Once a company has identified the need to improve it's new product development process, the next step is to implement those necessary improvements. But how?
Companies successful in new product development follow a step-by-step process that serves as a template, though it may be modified and improved over time. The new product process articulates and endorses both best practices and organizational expectations, and aims for success in quantifiable terms. Success will be observed in four primary ways.
- reaching market faster with fewer unwanted surprises;
- creating multiple options from which to make informed choices on those to pursue;
- killing non-viable projects in earlier stages so that organization resources aren't wasted;
- developing higher-quality ideas that yield improved results in the market place.
At the end of a project that was considered unsuccessful, a post-mortem review typically identifies issues that, if addressed in earlier project stages, would have led the team down a more successful track. The post-mortem typically identifies the following types of problems:
- The product or concept moved away from intended design or target.
- The product cost too much; the proposition wasn't profitable.
- The consumer or customer did not want it in sufficient quantities, resulting in insufficient sales.
- The product couldn't be produced at the cost and/or quality required.
- Regulatory or safety issues could not be adequately addressed.
In the post-mortem, it is often recognized that some or all of these issues were known early on in a project, but that the new product team continued regardless. Often, the team did not have the means to facilitate decision-making or permission to recommend killing the project. Other times the organization depended so heavily on the success of a particular project to meet a business commitment that it continued the development and/or launch while praying for a miracle. Inevitably, the project's demise or marketplace failure could not be ignored.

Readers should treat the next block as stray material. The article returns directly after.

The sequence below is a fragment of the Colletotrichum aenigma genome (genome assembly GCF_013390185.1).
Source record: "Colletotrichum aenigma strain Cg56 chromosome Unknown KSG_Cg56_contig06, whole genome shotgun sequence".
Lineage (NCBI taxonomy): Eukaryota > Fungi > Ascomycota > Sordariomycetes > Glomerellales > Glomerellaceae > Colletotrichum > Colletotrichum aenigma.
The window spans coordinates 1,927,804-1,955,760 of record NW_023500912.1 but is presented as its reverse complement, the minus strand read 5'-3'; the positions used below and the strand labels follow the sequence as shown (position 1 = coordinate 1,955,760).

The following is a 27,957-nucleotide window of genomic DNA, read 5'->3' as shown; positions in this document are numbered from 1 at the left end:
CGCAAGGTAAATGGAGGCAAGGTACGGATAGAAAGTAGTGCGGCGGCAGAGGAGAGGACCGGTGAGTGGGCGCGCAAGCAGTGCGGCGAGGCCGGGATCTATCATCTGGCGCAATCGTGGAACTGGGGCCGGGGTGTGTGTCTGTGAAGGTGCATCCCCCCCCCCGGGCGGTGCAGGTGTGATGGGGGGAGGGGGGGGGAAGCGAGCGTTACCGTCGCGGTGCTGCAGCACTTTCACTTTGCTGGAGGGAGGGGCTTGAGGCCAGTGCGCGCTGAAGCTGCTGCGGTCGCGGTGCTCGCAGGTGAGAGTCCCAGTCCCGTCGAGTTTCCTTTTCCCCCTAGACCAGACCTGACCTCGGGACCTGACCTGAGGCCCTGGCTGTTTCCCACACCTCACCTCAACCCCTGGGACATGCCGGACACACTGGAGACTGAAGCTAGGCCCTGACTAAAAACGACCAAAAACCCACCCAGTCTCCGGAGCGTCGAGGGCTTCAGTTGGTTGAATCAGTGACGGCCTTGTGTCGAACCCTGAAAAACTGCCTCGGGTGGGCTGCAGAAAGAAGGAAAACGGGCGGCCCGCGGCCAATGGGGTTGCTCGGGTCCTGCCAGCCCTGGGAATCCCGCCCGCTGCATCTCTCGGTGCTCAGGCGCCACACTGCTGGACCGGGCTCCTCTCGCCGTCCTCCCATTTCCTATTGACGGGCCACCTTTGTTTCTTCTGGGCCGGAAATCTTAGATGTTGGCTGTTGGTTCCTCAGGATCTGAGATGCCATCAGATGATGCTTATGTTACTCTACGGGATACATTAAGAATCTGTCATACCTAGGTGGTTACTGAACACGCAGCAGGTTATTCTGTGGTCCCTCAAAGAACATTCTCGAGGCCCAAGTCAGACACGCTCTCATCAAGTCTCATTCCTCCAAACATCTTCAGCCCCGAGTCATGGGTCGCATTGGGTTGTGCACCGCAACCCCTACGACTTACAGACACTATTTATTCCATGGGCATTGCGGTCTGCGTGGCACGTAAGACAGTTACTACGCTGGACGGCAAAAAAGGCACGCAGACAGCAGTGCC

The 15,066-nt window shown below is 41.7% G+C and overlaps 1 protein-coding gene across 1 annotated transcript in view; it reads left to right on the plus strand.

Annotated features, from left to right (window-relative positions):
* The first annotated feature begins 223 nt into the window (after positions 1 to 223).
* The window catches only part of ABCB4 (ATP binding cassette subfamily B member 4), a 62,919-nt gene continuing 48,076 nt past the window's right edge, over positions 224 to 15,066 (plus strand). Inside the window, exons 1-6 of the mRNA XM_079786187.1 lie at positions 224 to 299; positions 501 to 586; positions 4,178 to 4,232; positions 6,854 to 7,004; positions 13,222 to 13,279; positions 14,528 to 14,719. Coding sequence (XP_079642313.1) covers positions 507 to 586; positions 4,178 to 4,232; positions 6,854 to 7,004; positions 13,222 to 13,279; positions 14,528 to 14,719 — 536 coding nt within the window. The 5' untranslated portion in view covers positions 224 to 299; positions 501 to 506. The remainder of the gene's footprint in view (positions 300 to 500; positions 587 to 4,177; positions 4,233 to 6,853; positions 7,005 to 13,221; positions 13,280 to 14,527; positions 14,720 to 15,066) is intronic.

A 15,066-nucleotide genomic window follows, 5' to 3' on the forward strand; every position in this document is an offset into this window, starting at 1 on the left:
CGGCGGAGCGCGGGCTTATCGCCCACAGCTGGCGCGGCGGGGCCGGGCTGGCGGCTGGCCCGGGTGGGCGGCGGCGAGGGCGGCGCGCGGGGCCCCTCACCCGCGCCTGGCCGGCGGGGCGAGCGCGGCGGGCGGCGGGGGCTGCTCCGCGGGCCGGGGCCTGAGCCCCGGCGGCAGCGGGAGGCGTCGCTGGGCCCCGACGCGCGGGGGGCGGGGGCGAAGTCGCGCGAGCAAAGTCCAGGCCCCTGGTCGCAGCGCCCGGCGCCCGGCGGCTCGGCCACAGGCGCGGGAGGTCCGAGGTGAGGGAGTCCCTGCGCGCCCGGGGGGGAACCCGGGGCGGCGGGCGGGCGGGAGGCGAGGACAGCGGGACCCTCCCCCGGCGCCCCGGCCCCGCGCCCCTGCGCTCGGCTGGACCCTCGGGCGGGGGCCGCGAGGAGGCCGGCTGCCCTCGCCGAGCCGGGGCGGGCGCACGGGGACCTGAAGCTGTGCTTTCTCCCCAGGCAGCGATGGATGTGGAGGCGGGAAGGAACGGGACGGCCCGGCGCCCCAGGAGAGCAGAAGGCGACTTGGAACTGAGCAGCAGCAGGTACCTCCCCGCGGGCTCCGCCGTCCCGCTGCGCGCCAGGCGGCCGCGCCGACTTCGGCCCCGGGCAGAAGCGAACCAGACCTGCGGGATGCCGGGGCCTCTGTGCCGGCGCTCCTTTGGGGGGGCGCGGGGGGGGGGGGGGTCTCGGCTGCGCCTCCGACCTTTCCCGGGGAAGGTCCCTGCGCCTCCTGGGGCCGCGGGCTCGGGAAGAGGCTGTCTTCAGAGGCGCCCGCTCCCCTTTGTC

The new product process ideally includes a series a checkpoints that allow team members to evaluate whether the project is, in fact, viable, and whether the team is on a path leading to its success. The new product stages "define the work," while the gates "facilitate decision-making." Although the early stages require few resources, the later ones require great numbers of organization resources. The stage and gate system is designed to work as a "funnel" that begins screening ideas/projects in the early stages of the project, when fewer resources are utilized, and continues throughout the life of the project.
At the project's outset, questions will be answered largely on the basis of assumptions and estimates. The early stages allow the team to move ahead in the absence of complete information. During each stage, information and data are collected and/or generated, resulting in enhanced clarity of the proposition. By proceeding from stage to stage, the team can replace assumptions with known facts.
Following each stage, a decision gate exists. The new product team presents its findings, insights and recommendations on the project to designated new product development process gatekeepers. The Gatekeepers are decision-makers, generally senior leaders authorized to review the recommendations of new product teams at key decision points. Here, based on project importance and value, progress achieved, and the risks and unknowns that remain, an informed decision is made relative to the future of the project. The decision options fall into one of three general categories.
stop/kill the project;
re-plan/reset project direction/expectations.
What are the new product stages?